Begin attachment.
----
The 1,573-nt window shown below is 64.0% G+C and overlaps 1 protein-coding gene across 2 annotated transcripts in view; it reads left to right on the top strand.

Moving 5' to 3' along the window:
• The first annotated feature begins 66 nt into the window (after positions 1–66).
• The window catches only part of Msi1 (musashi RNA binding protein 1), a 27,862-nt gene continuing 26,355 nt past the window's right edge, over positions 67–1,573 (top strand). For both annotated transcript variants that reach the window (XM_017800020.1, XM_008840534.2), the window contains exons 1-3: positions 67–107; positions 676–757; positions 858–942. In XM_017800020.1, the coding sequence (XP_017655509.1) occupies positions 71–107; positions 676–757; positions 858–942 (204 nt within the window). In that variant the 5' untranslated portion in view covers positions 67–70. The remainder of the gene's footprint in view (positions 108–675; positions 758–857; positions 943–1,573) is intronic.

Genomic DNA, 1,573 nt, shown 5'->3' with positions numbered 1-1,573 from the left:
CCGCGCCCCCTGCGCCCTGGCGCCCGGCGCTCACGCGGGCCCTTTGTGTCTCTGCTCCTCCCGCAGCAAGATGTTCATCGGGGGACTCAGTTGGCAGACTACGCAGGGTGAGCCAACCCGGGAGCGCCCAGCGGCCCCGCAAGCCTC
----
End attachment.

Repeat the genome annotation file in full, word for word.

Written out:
The 1,573-nt window shown below is 64.0% G+C and overlaps 1 protein-coding gene across 2 annotated transcripts in view; it reads left to right on the top strand.

Moving 5' to 3' along the window:
• The first annotated feature begins 66 nt into the window (after positions 1–66).
• The window catches only part of Msi1 (musashi RNA binding protein 1), a 27,862-nt gene continuing 26,355 nt past the window's right edge, over positions 67–1,573 (top strand). For both annotated transcript variants that reach the window (XM_017800020.1, XM_008840534.2), the window contains exons 1-3: positions 67–107; positions 676–757; positions 858–942. In XM_017800020.1, the coding sequence (XP_017655509.1) occupies positions 71–107; positions 676–757; positions 858–942 (204 nt within the window). In that variant the 5' untranslated portion in view covers positions 67–70. The remainder of the gene's footprint in view (positions 108–675; positions 758–857; positions 943–1,573) is intronic.

Genomic DNA, 1,573 nt, shown 5'->3' with positions numbered 1-1,573 from the left:
CCGCGCCCCCTGCGCCCTGGCGCCCGGCGCTCACGCGGGCCCTTTGTGTCTCTGCTCCTCCCGCAGCAAGATGTTCATCGGGGGACTCAGTTGGCAGACTACGCAGGGTGAGCCAACCCGGGAGCGCCCAGCGGCCCCGCAAGCCTC